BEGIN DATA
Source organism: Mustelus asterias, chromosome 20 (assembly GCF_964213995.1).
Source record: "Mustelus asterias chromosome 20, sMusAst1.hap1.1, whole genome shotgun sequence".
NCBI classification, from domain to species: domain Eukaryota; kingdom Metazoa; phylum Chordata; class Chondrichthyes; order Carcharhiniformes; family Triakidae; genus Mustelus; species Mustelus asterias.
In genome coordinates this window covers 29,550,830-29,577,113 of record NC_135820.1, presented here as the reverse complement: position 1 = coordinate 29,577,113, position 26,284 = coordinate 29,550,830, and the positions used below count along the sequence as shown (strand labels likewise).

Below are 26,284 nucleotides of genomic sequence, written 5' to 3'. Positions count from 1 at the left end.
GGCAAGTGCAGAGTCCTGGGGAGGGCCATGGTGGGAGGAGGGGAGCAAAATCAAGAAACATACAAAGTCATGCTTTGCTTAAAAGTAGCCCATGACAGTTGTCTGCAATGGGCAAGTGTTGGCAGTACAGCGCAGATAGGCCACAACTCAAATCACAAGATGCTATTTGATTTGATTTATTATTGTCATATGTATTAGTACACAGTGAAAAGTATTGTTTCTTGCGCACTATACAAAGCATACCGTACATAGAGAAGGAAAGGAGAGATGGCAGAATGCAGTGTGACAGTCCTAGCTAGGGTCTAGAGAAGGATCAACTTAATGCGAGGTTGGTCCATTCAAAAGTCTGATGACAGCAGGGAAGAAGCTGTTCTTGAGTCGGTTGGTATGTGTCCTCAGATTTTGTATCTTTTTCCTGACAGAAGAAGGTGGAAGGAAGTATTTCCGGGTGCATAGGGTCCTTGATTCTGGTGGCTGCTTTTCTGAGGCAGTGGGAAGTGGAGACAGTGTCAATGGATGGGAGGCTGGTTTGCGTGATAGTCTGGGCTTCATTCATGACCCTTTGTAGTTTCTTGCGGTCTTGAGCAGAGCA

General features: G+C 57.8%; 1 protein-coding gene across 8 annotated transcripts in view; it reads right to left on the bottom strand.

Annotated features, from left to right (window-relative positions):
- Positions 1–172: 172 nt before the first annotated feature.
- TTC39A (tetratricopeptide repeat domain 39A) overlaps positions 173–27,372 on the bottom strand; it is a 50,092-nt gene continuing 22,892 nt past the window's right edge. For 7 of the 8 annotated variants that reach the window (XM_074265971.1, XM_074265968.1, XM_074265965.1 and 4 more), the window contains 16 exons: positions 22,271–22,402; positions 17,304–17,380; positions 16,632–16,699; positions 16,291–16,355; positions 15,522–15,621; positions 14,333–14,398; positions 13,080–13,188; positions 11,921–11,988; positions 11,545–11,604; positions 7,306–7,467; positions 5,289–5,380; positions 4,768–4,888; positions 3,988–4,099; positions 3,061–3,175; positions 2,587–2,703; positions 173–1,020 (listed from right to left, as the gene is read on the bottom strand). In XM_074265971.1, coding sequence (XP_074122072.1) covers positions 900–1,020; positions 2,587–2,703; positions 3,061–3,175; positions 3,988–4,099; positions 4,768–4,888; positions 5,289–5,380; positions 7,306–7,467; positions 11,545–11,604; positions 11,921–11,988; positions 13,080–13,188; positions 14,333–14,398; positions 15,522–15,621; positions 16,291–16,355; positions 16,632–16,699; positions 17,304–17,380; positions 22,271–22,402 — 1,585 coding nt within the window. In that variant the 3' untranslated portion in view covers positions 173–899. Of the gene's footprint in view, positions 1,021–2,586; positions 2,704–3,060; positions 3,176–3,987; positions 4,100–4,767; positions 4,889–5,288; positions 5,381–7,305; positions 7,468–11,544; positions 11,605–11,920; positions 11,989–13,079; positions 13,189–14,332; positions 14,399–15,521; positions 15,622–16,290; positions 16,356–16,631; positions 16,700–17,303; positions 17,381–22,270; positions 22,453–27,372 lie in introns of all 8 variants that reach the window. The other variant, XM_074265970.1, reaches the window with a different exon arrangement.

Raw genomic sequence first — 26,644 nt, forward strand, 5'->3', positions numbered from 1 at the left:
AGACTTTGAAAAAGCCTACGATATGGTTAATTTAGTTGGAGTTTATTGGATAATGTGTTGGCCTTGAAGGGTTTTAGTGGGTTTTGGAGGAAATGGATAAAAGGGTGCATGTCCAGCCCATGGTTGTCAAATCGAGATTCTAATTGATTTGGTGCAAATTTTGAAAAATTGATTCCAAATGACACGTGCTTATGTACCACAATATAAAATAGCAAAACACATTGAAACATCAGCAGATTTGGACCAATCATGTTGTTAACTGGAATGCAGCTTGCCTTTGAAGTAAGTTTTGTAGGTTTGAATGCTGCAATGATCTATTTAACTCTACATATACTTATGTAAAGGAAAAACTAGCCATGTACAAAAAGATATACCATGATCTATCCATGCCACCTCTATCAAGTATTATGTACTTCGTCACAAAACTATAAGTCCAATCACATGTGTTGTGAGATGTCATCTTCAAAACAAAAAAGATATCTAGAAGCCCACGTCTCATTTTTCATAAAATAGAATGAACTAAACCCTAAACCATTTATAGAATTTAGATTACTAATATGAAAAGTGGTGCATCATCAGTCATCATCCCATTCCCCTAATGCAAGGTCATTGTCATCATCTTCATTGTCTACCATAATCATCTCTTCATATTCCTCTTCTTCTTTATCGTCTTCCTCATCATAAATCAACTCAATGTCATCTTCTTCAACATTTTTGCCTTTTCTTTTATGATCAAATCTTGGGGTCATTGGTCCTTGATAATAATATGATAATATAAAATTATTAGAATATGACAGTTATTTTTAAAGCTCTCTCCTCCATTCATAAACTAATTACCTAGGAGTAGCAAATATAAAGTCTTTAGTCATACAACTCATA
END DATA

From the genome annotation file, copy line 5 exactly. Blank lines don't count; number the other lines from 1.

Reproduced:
Below are 26,284 nucleotides of genomic sequence, written 5' to 3'. Positions count from 1 at the left end.